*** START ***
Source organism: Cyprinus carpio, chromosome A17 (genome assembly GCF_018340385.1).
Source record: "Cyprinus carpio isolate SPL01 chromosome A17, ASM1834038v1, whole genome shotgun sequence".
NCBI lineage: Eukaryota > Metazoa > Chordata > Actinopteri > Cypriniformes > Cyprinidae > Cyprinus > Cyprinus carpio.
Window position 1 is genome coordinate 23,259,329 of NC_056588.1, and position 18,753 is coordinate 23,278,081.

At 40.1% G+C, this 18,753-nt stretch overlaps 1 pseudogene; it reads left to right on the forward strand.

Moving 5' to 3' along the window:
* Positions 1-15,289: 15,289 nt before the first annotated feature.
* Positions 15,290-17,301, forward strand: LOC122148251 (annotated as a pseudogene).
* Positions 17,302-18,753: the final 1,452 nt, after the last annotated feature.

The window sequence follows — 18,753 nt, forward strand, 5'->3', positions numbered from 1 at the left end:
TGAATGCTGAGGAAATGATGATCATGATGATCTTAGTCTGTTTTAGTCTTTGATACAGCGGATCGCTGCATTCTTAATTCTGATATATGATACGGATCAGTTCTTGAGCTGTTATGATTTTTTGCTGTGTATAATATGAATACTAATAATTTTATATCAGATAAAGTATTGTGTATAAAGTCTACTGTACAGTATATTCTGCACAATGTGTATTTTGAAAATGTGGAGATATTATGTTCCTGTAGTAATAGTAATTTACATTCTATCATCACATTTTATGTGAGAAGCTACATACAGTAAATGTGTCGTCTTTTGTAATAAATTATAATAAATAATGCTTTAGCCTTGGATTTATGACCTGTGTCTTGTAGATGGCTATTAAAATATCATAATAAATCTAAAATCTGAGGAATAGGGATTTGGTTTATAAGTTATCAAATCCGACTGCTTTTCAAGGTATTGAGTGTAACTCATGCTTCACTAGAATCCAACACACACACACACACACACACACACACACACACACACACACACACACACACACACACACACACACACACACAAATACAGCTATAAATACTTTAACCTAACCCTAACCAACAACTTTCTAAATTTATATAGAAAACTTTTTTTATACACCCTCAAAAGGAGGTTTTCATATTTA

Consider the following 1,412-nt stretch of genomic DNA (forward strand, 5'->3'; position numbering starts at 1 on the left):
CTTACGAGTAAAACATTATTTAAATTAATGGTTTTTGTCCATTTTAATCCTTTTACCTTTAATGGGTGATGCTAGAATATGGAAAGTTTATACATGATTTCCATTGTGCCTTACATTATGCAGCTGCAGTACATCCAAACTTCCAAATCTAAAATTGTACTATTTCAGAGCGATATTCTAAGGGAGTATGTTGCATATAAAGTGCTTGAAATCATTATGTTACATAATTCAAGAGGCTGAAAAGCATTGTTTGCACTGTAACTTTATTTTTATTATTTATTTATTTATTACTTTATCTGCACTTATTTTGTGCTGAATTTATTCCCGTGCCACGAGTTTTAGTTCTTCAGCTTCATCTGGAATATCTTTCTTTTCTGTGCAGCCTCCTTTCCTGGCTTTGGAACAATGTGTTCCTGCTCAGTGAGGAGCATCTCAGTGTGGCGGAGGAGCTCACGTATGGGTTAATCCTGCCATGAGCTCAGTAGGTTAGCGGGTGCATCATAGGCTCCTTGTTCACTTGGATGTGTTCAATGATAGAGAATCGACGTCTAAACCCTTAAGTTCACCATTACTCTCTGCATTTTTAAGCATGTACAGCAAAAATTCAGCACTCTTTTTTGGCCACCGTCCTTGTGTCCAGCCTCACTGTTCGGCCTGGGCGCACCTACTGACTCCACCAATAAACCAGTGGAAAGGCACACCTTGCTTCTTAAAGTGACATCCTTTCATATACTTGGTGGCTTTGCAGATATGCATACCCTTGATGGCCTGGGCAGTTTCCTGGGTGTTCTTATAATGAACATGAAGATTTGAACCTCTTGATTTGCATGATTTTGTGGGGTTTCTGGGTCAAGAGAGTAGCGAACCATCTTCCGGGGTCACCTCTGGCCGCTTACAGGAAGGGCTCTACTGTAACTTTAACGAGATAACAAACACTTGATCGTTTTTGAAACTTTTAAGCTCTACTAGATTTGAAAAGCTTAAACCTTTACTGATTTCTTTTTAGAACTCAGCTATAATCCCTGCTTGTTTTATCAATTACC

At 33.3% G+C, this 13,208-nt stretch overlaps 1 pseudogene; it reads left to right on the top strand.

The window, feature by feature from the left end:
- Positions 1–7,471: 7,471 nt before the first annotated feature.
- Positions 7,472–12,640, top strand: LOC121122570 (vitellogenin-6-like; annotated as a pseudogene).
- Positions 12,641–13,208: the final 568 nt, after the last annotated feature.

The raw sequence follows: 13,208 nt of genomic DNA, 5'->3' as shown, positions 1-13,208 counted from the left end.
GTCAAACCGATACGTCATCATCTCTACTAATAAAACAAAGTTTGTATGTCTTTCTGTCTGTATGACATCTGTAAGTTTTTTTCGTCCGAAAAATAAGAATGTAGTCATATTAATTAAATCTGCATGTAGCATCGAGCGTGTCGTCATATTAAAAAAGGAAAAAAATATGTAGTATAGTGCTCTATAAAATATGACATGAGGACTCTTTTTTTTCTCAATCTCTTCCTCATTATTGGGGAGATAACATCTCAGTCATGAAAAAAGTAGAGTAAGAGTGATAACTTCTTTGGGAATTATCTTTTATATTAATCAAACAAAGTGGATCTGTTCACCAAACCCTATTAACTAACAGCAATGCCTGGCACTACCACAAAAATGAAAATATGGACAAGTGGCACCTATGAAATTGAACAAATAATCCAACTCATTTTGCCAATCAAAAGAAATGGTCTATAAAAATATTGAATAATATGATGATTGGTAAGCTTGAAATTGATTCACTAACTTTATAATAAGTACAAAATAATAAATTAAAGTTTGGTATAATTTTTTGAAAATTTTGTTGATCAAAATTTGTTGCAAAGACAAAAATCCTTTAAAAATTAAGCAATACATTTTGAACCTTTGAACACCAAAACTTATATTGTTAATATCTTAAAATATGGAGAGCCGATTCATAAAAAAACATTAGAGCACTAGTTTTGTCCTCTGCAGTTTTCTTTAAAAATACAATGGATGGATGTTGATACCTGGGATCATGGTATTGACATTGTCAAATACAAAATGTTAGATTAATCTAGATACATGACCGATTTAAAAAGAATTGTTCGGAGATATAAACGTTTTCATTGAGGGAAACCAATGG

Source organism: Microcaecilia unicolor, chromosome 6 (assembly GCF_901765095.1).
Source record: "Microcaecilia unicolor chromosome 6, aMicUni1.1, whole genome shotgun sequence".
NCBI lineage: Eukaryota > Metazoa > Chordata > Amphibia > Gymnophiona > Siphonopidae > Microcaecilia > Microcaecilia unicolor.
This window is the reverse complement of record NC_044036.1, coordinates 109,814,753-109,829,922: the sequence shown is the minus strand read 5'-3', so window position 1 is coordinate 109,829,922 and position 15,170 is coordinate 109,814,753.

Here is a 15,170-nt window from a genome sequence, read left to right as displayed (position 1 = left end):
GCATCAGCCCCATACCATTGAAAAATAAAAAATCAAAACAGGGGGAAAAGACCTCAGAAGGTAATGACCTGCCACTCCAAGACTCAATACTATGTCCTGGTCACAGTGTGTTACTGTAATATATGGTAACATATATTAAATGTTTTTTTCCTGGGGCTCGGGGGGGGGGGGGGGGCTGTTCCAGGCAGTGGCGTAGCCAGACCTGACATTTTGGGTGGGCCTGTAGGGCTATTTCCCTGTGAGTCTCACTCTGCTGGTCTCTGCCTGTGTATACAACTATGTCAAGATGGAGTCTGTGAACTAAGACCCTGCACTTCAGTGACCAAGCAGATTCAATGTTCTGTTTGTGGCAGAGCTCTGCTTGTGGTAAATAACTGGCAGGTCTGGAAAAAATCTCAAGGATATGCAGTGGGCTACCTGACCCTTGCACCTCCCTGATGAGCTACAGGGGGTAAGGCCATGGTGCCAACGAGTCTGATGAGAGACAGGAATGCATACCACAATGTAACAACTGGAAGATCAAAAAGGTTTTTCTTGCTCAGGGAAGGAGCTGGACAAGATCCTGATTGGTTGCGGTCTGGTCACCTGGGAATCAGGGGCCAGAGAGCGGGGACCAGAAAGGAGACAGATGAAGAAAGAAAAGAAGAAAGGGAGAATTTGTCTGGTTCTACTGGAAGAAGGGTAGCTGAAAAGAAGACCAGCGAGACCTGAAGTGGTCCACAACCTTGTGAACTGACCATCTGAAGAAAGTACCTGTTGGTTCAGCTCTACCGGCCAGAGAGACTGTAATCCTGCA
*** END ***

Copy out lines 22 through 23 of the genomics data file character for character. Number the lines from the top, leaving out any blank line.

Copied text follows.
Source record: "Microcaecilia unicolor chromosome 6, aMicUni1.1, whole genome shotgun sequence".
NCBI lineage: Eukaryota > Metazoa > Chordata > Amphibia > Gymnophiona > Siphonopidae > Microcaecilia > Microcaecilia unicolor.